MOSCOW (AP) — The plane carrying a top French oil executive and a crew of three was already in the air when it grazed a snowplow, just failing to avoid the fatal crash, Russian crash investigators said Thursday.
Monday night's collision that killed Total SA CEO Christophe de Margerie and all the crew on his jet has been seen not only as a tragedy but as an embarrassment for Russia at a time of strained relations with the West.
The director general of Moscow's Vnukovo Airport and his deputy resigned Thursday and investigators detained four more of its employees in addition to the snowplow's driver.
Alexei Morozov, head of investigations at the Moscow-based Interstate Aviation Committee, told reporters Thursday that the snowplow had driven without permission into a junction of two runways at Vnukovo Airport seconds before the crash while the plane was already accelerating on the runway.
"The runway was clear when a traffic controller gave permission for takeoff," Morozov said, adding there was no communications between the control tower and the plane's crew after that moment.
Fourteen seconds after starting to take off in a deep fog, the plane crew saw one vehicle crossing the runway, he said. Then 14 more seconds later, the pilots only saw the snowplow immediately before the collision and hit it while the jet was already in the air, he said.
Morozov said all the plane's systems were working fine and his information came from studying the plane's flight and cockpit conversation recorders.
The airport chiefs' resignation and the four new detentions indicated that responsibility for Monday night's crash was being widened well beyond the 60-year old driver of the snowplow, Vladimir Martynenko.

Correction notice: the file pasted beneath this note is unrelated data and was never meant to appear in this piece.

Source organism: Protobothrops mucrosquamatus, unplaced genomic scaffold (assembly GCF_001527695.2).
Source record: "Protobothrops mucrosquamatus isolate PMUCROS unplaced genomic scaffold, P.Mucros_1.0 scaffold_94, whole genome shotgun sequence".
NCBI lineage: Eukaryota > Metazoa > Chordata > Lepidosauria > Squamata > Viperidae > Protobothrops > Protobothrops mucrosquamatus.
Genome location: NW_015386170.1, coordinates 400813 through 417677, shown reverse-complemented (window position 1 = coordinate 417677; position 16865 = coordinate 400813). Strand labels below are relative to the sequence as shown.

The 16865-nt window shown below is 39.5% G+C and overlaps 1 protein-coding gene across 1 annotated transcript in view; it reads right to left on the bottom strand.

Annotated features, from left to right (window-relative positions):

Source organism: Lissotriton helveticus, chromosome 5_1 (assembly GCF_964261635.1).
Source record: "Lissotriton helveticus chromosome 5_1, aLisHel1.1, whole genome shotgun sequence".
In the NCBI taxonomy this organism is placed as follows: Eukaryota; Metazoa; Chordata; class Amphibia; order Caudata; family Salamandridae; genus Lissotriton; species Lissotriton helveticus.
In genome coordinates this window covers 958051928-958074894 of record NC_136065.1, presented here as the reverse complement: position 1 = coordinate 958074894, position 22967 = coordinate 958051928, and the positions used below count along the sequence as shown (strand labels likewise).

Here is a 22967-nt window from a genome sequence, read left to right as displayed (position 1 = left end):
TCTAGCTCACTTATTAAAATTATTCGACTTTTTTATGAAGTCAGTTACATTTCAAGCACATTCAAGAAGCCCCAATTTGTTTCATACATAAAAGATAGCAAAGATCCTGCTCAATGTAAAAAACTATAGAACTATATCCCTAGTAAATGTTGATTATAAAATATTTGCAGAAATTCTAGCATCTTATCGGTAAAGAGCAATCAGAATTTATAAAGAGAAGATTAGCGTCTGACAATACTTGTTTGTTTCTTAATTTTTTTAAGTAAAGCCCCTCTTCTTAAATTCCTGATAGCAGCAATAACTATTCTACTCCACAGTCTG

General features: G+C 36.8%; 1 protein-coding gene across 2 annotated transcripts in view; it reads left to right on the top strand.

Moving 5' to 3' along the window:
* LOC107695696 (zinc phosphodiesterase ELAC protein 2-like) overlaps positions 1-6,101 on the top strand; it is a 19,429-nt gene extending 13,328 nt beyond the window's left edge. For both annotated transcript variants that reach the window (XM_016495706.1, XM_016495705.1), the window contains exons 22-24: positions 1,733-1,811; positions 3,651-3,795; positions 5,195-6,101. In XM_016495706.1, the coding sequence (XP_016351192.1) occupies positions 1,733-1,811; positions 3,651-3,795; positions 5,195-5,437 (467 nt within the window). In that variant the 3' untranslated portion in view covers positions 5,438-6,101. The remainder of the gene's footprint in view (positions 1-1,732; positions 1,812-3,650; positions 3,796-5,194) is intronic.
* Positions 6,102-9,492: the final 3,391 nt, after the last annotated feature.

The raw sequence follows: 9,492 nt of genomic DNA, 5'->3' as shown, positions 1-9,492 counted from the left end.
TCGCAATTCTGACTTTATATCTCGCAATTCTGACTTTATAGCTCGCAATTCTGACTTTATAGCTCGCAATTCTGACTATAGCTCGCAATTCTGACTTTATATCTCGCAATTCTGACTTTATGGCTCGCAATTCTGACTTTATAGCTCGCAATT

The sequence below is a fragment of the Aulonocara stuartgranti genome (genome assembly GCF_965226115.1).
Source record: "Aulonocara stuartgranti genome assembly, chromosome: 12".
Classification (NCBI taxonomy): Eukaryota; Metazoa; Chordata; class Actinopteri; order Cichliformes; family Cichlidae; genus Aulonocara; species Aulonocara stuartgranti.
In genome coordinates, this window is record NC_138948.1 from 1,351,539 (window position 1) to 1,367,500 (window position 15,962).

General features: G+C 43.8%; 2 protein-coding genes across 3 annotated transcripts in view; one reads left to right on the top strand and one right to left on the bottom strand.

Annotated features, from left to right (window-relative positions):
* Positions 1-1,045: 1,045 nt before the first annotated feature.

Martynenko said in remarks carried by Russian television stations that he was trailing a column of other snowplows and lost his direction in the deep fog.
It wasn't immediately clear why other airport personnel had failed to track his movement. It also wasn't clear why another vehicle was driving across the runway while the plane was already in motion before takeoff.
Investigators said Martynenko's blood alcohol test showed a level of .06 percent. Russia has zero alcohol tolerance for all drivers, let alone those working at airports, but that reading is below the .08 percent legal limit for driving in the United States and Britain.
A Moscow court on Thursday ordered Martynenko held in custody until Dec. 21.
The Investigative Committee, Russia's main investigative agency, said it had expanded the list of suspects to include the flight control chief, two traffic controllers and the senior engineer in charge of snow removal.
Vnukovo Airport, which is owned by the Moscow city government, said Andrei Dyakov, who had served as general director since 2005, and his deputy had resigned over the accident. It also said several airport managers had been suspended.
Vladimir Isachenkov in Moscow contributed to this report.